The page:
Willehalm, by Wolfram von Eschenbach. Written in the early thirteenth century, this epic poem in Middle High German describes the religious war between Christians and Muslims in France and Spain around the year 800; its hero is based on William of Gellone. Reading the poem at university, I remember my tutor saying that until 9/11, her students found the subject matter of crusading poems bizarre and difficult to relate to. Following the attack on the World Trade Centre and the outbreak of war in Afghanistan and Iraq, anti-Muslim rhetoric became so common that the triumphant descriptions of Christians killing “heathens” in works like the Chanson de Roland no longer seemed so odd.

What makes Wolfram’s Willehalm special, both in its original context and in the present day, is the fact that its most powerful speeches are made by a female convert, Gyburc, who was born a “heathen” but became Willehalm’s wife. She exhorts the Christian soldiers to treat their enemies mercifully, using biblical examples to question their assumptions about what it means to be “heidnisch”. Willehalm breaks the mould of the crusading epic, by giving a voice to those who seem to be the enemy, and by pleading for more tolerance.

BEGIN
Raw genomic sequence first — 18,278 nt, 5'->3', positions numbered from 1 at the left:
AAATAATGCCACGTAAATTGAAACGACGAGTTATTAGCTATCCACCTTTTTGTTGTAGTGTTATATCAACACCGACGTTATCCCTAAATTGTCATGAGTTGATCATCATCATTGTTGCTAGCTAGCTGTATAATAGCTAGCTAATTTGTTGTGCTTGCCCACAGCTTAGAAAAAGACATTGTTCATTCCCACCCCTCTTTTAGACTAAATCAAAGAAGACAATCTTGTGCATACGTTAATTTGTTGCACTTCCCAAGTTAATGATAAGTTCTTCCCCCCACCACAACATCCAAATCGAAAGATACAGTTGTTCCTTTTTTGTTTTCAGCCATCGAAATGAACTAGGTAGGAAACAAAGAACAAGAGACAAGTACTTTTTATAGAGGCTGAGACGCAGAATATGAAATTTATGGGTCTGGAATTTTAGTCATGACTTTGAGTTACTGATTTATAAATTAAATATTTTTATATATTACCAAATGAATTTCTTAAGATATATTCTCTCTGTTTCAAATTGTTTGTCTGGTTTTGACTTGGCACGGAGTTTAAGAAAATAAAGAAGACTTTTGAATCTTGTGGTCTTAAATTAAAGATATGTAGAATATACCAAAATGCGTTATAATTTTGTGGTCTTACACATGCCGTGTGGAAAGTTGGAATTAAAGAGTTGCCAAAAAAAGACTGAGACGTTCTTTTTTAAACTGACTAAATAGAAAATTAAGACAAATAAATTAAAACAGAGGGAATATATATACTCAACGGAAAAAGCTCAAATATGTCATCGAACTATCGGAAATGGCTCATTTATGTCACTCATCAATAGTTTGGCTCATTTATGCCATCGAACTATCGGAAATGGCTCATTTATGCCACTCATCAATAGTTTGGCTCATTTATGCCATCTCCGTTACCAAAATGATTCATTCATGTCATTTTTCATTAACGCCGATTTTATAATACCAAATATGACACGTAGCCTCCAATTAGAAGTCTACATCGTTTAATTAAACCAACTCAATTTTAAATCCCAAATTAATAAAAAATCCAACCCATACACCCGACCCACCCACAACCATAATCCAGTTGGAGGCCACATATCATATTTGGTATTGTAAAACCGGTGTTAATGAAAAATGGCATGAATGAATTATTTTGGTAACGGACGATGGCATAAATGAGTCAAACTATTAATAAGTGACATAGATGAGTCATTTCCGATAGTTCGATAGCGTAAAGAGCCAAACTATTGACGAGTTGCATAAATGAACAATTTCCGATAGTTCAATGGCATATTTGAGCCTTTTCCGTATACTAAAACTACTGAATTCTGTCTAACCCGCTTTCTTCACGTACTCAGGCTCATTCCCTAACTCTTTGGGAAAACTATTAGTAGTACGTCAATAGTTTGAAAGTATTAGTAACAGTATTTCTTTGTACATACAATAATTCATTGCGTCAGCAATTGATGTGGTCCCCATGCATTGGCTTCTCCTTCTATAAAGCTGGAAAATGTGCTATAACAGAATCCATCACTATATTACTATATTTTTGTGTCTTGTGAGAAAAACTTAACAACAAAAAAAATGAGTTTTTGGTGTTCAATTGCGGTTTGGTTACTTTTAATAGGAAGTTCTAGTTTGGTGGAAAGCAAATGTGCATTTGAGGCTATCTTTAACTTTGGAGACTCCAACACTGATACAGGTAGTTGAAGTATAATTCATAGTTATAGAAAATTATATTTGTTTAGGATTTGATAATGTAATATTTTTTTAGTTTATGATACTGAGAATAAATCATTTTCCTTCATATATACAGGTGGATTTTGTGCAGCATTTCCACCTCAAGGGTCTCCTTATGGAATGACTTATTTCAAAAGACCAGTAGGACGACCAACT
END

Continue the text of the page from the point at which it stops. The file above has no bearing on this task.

Životopis černobílého jehněte (‘The Biography of a Black-and-White Lamb’), by Tomáš Zmeškal. Vašek and Lucie are twins growing up in 1970s Czechoslovakia. As mixed-race kids, they stand out in Prague – and they use this to play pranks, wandering around Prague Castle with tour groups and pretending to be foreign. Later, they each begin to realise how difficult it is for them to live freely in a society which is not only authoritarian, but also suffused with racism. In one of my favourite scenes, Lucie works at a summer camp for Roma kids, and starts to feel that she belongs – though a visiting official is appalled to see that a non-white woman has been put in charge. Zmeškal himself is of mixed Czech and Congolese origin. His first book, Love Letter in Cuneiform, has now been translated into English.

9343011030 8c3bc3fd79 zPhoto: master_xpo (Flickr); Licence CC BY 2.0

Things Fall Apart, No Longer at Ease and Arrow of God, by Chinua Achebe. When we think about Europe, it doesn’t make sense to ignore the difficult relationships between European countries and their former colonies. But all to often, we’re so busy patting ourselves on the back for securing peace and prosperity within Europe that we forget what we have done to the rest of the world. This thoughtlessness can have embarrassing results – like this cringeworthy ad for European unity, which implies that non-white people are a violent threat.